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Wednesday, October 01, 2008

VHS Vednesday: Junior

JUNIOR (1985). Directed by Jim Hanley. Starring Suzanne DeLaurentiis, Linda Singer, and Jeremy Ratchford.

Not to be confused with the Ivan Reitman/Arnold Schwarzenegger comedy of the same title, this Junior is a warped little thriller set in the deepwoods South...made by Canadian filmmakers. Our story begins as two prostitutes, the tough, no-nonsense K.C. (Suzanne DeLaurentiis) and the semi-ditzy Jo (Linda Singer), are released from prison, and are almost immediately attacked by their former pimp. Subduing him by shoving his crucifix pendant up his nose (a possible homage to Chinatown?), they escape in his car, discovering in it a small fortune in cash and a shotgun. They decide to use this windfall to start a new life, driving down the country until they find a suitable opportunity in a derelict marina. Yep, they're going straight...using a pimp's stolen money. They buy the run-down establishment and set to work rebuilding it, much to the dismay of a group of local rowdies who had been using it as their own hang-out. Making matters worse, one of the members of this gang is the sheriff (Ken Roberts), who (true to the cliche) don't take kindly to strangers in his town. However, the most troublesome rowdy is the titular "Junior" (Jeremy Ratchford), a hulking, mentally challenged brute with a vicious temper.
Junior begins a systematic campaign to get rid of the outsiders, following a repetitive pattern: Junior commits some act of harassment; K.C. and Jo fight him off; Junior can't believe that two women could get the better of him (no matter how many times it happens); Junior goes home and cries to his unspeaking mother (played by an uncredited performer who appears to be a man in drag--in fact, I think it's the same actor who played the pimp in the beginning). Of course, Junior's actions escalate with each failure, moving from cruel pranks to horrific violence, until a final showdown is inevitable.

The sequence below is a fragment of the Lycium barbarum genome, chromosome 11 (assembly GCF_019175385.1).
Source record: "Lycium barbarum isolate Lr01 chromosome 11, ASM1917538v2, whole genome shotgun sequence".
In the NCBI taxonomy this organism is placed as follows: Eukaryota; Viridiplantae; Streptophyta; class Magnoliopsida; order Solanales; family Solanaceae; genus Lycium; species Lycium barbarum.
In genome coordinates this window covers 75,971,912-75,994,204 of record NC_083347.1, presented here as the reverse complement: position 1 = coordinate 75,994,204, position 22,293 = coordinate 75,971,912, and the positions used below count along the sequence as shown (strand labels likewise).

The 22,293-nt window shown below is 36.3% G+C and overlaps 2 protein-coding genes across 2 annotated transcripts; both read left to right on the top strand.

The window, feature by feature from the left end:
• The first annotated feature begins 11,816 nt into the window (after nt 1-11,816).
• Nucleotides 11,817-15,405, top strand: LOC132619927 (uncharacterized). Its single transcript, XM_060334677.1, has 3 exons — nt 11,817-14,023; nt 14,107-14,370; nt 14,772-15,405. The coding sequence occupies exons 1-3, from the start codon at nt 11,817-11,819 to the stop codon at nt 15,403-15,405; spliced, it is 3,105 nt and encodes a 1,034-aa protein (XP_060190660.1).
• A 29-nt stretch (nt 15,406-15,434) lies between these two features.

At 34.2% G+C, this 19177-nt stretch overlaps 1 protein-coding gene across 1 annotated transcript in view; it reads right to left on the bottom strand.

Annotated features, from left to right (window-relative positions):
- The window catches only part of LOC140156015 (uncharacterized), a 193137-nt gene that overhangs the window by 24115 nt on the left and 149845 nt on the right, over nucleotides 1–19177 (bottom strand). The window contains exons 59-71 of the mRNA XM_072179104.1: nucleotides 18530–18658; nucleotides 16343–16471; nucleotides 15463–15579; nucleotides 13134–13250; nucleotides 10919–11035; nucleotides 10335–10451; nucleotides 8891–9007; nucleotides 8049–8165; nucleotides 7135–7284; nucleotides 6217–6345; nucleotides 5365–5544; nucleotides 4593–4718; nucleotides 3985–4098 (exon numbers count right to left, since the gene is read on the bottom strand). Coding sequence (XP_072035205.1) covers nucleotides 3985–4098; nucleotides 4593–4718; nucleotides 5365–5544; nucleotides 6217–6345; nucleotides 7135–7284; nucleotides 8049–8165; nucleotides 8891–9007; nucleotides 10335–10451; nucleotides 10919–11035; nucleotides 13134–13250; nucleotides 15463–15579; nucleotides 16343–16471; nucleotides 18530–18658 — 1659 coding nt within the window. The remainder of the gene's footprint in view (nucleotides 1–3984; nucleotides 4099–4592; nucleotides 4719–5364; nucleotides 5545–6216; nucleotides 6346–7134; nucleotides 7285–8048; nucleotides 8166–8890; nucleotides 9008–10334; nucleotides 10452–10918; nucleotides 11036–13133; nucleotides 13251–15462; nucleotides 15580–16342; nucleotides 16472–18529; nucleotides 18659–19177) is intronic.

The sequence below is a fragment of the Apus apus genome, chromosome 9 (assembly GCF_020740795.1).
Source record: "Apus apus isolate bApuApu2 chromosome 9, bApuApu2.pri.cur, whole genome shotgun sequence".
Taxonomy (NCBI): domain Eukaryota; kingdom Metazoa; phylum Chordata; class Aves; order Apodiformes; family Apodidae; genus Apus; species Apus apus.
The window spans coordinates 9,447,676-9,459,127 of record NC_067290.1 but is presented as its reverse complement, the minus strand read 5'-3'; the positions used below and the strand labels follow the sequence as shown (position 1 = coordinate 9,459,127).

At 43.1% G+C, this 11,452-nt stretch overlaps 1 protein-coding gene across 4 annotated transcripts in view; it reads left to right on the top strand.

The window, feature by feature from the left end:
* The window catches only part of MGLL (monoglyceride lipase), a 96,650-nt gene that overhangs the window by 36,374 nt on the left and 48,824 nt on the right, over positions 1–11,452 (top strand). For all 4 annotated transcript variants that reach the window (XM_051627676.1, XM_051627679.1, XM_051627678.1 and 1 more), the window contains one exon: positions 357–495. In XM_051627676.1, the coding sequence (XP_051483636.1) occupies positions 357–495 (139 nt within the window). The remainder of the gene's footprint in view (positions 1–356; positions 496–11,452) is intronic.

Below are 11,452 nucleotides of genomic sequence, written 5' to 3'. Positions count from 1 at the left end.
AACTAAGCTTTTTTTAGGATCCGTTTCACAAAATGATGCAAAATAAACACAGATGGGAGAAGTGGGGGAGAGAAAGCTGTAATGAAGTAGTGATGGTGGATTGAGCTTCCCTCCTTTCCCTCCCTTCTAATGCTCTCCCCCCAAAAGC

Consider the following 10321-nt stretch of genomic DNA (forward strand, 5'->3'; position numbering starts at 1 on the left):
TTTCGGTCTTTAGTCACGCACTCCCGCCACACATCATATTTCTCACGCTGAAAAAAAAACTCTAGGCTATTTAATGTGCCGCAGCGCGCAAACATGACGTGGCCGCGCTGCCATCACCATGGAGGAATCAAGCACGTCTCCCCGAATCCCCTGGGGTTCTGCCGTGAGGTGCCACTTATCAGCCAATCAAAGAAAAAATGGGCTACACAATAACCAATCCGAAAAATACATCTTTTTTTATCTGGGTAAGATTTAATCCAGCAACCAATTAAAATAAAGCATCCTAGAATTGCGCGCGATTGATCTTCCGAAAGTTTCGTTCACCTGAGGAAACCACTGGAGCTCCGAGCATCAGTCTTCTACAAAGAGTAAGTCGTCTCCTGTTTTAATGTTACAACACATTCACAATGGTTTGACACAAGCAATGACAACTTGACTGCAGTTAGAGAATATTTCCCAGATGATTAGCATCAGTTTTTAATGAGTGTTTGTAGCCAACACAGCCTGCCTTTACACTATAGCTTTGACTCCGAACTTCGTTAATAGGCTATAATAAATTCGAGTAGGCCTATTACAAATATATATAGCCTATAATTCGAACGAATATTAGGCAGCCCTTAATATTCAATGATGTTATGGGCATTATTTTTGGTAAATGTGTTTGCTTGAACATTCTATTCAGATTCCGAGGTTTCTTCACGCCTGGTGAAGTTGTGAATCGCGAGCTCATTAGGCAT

Junior is frequently as nasty and mean-spirited as its title character, but is somewhat salvaged by the appealing, resourceful heroines. K.C. and Jo never back down from their opponents, and continually find creative ways of outfighting them. Movie buff Jo draws on her knowledge of vintage action flicks, taking a page from Richard Widmark's The Frogmen to foil an underwater attack. In one memorable scene, K.C. fashions an impromptu Molotov cocktail in a manner that combines female empowerment with gratuitous nudity...a mixed message that typifies the movie as a while.
Who's Leaving This Off Their Resume?
This movie is perhaps the textbook example of a "Leaving It Off the Resume" movie: An early, embarrassing effort by a familiar face who would undoubtedly like it to be forgotten. In this case, that familiar face is Jeremy Ratchford, who went on from this humble beginning to a prominent supporting part in Clint Eastwood's Unforgiven and his current co-starring role in the TV series Cold Case. The young, inexperienced Ratchford shows little promise of the talent and subtlety he currently displays; instead, he hams it up horribly with his wide-eyed, leering characterization. Congratulations, Jeremy, on coming so far from this inauspicious debut.



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